PARIS: In a controversial bid to expose supposed bias in a top journal, a US climate expert shocked fellow scientists by revealing he tailored a wildfire study to emphasise global warming.
While supporters applauded Patrick T. Brown for flagging what he called a one-sided climate “narrative” in academic publishing, his move surprised at least one of his co-authors — and angered the editors of leading journal Nature.
“I left out the full truth to get my climate change paper published,” read the headline to an article signed by Brown in the news site The Free Press on Sept 5.
He said he deliberately focused on the impact from higher temperatures on wildfire risk in a study in the journal, excluding other factors such as land management.
This news agency covered the study in an article on Aug 30 headlined: “Climate change boosts risk of extreme wildfires 25pc”.
“I just got published in Nature because I stuck to a narrative I knew the editors would like,” the article read. “That’s not the way science should work.”
One of the named co-authors of the study, Steven J. Davis, a professor in the earth system science department at the University of California, Irvine, said Brown’s comments took him “by surprise”.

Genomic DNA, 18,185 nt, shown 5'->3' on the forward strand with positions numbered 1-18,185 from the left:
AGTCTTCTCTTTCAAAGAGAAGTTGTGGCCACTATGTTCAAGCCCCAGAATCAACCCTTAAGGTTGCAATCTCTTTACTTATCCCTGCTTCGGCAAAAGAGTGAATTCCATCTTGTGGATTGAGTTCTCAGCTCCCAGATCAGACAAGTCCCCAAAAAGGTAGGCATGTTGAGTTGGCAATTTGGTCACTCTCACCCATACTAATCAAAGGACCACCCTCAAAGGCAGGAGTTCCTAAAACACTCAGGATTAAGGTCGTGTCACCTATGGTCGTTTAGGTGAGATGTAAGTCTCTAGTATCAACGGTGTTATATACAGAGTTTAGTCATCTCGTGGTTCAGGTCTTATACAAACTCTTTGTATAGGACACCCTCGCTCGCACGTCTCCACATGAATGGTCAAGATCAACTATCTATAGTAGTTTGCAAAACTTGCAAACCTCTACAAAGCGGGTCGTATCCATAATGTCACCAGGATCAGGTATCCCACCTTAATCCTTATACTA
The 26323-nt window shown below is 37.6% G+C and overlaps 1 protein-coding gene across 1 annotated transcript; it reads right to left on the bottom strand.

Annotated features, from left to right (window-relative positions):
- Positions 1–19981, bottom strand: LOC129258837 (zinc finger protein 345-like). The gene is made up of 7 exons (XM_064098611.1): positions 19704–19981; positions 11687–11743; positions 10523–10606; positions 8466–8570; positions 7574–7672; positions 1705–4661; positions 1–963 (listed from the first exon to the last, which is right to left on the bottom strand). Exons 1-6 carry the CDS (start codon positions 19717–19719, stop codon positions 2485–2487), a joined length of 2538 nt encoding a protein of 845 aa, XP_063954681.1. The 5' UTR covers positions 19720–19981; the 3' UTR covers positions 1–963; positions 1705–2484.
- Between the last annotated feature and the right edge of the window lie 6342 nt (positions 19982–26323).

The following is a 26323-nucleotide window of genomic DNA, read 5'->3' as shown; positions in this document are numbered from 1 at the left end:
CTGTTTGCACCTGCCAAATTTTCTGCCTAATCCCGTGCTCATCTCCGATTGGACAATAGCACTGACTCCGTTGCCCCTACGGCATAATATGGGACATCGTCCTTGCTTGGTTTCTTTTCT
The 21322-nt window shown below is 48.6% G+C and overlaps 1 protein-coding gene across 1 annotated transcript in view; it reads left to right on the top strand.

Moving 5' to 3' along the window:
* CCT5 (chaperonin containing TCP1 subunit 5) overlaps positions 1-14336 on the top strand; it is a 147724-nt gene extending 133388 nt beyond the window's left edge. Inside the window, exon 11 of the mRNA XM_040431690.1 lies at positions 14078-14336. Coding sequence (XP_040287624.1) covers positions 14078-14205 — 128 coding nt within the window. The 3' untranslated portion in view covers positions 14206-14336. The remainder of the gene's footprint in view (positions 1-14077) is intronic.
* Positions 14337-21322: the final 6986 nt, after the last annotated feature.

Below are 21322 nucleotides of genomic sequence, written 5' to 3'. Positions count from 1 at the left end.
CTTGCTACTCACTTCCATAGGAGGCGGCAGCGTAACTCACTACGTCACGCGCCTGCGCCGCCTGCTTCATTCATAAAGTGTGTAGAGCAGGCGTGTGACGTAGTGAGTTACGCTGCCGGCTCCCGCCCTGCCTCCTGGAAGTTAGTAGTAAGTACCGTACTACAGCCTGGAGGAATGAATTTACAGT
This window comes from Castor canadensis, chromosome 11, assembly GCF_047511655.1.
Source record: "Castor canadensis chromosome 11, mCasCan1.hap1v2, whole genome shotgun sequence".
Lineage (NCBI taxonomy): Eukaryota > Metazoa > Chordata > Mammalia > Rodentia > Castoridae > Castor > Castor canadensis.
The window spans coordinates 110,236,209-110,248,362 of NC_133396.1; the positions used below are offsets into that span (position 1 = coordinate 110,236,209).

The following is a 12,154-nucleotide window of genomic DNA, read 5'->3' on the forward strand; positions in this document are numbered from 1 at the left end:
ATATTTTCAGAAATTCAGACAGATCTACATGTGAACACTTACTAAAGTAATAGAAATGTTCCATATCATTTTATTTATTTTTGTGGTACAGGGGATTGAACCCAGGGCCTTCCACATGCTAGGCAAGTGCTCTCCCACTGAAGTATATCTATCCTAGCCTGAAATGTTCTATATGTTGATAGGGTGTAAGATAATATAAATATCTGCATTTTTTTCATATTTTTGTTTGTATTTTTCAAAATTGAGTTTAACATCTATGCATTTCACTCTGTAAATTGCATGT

“Patrick may have made decisions that he thought would help the paper be published, but we don’t know whether a different paper would have been rejected,” he said in an email.
“I don’t think he has much evidence to support his strong claims that editors and reviewers are biased.” Brown is co-director of the climate and energy team at the Breakthrough Institute, a private non-profit group that researches technological responses to environmental issues, including boosting nuclear energy.
He did not respond to a request to comment following his Sept 5 revelation but wrote about it in detail on his blog and on X, formerly known as Twitter.
A number of tweets applauded Brown for his “bravery”, “openness” and “transparency”. Others said his move raised ethical questions.
His presentation of the research in the study “is a choice, but to boast about it publicly is next level”, tweeted David Ho, a climate scientist at the University of Hawaii at Manoa.
Ivan Oransky, co-founder of Retraction Watch, a blog that tracks cases of academic papers being withdrawn, said Brown’s move “ends up feeling like a sting operation… of questionable ethics”. “Do scientists clean up the narrative to have a stronger story? Absolutely. Do scientists need to publish in order to keep their jobs? Absolutely,” Oransky said. “It’s just that he got there by a remarkably flawed logic experiment that of course is convincing all of the people who are already convinced that scientists are not rigorous and honest about climate change in particular.”
Nature’s editor-in-chief Magdalena Skipper dismissed Brown’s actions as “irresponsible”, arguing that they reflected “poor research practices”. She stressed that the key issue of other climate variables in the study was discussed during peer-review.
Published in Dawn, September 10th, 2023